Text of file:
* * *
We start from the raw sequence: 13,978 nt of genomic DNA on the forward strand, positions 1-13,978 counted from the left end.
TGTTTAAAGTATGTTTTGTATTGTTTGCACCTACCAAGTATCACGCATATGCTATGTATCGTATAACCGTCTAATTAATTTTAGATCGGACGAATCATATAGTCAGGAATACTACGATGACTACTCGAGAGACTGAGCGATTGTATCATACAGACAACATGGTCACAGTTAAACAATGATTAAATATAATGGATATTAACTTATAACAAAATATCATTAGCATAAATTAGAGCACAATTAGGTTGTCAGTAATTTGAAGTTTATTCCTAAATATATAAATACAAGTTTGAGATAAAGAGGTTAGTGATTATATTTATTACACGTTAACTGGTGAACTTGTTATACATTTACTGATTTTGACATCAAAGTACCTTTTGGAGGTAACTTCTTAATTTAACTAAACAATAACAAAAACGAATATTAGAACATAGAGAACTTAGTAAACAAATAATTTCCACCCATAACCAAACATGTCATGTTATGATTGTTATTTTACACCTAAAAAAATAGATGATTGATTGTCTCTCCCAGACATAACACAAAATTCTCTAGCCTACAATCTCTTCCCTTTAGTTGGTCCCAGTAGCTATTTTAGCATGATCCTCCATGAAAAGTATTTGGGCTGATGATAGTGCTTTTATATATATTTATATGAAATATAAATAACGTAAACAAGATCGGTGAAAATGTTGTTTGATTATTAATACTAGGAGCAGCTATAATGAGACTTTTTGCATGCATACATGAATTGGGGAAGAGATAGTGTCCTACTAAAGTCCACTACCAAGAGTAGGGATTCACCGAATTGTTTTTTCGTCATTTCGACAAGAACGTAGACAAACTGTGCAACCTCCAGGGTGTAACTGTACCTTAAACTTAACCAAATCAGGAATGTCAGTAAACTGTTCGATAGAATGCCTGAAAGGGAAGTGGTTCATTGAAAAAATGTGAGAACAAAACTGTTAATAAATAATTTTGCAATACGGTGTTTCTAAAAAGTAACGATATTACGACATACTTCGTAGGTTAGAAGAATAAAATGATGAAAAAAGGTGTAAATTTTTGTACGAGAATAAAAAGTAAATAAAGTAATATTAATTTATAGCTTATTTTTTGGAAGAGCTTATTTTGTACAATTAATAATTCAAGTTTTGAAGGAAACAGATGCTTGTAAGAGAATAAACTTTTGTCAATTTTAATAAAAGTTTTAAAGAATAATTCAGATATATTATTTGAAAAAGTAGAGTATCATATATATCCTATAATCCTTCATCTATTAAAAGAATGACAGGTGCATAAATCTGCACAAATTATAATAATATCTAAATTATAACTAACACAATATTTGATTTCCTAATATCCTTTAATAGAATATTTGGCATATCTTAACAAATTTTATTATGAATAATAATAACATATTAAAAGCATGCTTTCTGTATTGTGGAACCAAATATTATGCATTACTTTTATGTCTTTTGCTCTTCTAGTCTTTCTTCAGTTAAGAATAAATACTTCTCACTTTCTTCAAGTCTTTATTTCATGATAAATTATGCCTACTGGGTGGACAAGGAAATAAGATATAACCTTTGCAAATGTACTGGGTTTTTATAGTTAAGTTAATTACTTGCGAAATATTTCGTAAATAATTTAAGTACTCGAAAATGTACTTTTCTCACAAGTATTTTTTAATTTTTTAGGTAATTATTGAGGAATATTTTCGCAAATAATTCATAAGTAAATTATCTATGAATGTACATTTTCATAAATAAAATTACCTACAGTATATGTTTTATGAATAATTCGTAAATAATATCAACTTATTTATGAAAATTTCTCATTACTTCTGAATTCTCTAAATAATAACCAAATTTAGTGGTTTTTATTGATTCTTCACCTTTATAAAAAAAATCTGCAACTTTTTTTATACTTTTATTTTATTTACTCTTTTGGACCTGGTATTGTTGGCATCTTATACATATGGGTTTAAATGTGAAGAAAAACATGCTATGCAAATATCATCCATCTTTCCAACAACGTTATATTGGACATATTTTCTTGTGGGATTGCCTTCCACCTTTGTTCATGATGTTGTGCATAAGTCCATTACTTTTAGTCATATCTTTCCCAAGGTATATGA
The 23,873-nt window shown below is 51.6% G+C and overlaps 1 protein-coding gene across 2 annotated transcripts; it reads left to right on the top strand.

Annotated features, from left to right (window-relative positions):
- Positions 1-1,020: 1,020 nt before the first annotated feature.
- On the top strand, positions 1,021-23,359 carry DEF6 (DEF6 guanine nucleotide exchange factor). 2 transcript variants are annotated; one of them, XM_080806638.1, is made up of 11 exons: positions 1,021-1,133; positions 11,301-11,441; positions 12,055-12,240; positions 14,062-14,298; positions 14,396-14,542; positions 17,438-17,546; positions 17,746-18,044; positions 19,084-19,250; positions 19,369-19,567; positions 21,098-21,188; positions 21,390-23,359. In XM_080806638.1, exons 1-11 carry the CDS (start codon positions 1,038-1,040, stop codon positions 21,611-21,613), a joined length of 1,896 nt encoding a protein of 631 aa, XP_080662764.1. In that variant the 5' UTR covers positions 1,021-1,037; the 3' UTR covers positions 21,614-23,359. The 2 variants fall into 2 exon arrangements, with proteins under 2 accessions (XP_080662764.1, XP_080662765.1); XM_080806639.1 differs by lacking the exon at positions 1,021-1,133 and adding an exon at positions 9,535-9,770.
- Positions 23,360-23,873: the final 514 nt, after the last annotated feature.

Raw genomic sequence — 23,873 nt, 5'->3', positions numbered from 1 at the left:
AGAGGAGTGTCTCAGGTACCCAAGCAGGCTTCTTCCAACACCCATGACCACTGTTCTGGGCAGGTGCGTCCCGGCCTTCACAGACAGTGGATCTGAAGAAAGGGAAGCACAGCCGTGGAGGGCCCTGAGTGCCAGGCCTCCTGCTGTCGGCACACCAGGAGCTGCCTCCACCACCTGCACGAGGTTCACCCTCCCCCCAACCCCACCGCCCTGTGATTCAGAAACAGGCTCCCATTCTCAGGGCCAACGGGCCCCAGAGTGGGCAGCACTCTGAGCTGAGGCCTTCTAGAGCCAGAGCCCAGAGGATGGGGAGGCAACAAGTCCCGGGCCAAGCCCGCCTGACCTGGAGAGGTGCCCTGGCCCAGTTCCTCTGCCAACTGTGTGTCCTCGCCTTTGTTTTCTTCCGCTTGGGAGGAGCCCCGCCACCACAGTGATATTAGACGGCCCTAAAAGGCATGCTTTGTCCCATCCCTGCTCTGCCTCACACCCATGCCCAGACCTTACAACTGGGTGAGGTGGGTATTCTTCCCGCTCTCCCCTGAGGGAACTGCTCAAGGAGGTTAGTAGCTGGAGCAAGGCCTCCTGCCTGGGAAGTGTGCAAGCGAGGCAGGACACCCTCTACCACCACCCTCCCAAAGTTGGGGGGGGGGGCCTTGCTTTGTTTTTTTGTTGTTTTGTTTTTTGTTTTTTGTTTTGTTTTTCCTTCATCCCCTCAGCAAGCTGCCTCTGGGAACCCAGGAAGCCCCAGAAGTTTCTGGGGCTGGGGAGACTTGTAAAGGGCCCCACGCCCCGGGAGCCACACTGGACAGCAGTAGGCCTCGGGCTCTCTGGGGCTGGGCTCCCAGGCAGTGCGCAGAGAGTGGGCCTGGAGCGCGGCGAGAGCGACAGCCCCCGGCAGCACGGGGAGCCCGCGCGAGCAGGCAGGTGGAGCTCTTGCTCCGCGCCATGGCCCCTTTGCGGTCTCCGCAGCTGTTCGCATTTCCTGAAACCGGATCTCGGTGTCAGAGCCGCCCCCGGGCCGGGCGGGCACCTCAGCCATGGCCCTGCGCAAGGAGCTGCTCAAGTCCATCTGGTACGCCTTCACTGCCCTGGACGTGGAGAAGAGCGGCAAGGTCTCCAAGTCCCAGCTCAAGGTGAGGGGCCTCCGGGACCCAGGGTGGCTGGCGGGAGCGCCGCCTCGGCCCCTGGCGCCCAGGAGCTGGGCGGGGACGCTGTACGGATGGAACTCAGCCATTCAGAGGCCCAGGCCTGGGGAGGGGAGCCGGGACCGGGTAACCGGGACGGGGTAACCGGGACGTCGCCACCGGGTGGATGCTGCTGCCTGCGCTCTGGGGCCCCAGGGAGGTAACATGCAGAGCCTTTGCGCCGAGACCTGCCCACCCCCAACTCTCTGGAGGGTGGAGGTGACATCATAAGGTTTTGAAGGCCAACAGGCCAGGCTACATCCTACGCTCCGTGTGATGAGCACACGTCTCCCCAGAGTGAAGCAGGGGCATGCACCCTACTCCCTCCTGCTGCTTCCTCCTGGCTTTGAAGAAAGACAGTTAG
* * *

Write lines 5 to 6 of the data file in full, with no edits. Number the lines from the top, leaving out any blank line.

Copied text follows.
- Positions 1-1,020: 1,020 nt before the first annotated feature.
- On the top strand, positions 1,021-23,359 carry DEF6 (DEF6 guanine nucleotide exchange factor). 2 transcript variants are annotated; one of them, XM_080806638.1, is made up of 11 exons: positions 1,021-1,133; positions 11,301-11,441; positions 12,055-12,240; positions 14,062-14,298; positions 14,396-14,542; positions 17,438-17,546; positions 17,746-18,044; positions 19,084-19,250; positions 19,369-19,567; positions 21,098-21,188; positions 21,390-23,359. In XM_080806638.1, exons 1-11 carry the CDS (start codon positions 1,038-1,040, stop codon positions 21,611-21,613), a joined length of 1,896 nt encoding a protein of 631 aa, XP_080662764.1. In that variant the 5' UTR covers positions 1,021-1,037; the 3' UTR covers positions 21,614-23,359. The 2 variants fall into 2 exon arrangements, with proteins under 2 accessions (XP_080662764.1, XP_080662765.1); XM_080806639.1 differs by lacking the exon at positions 1,021-1,133 and adding an exon at positions 9,535-9,770.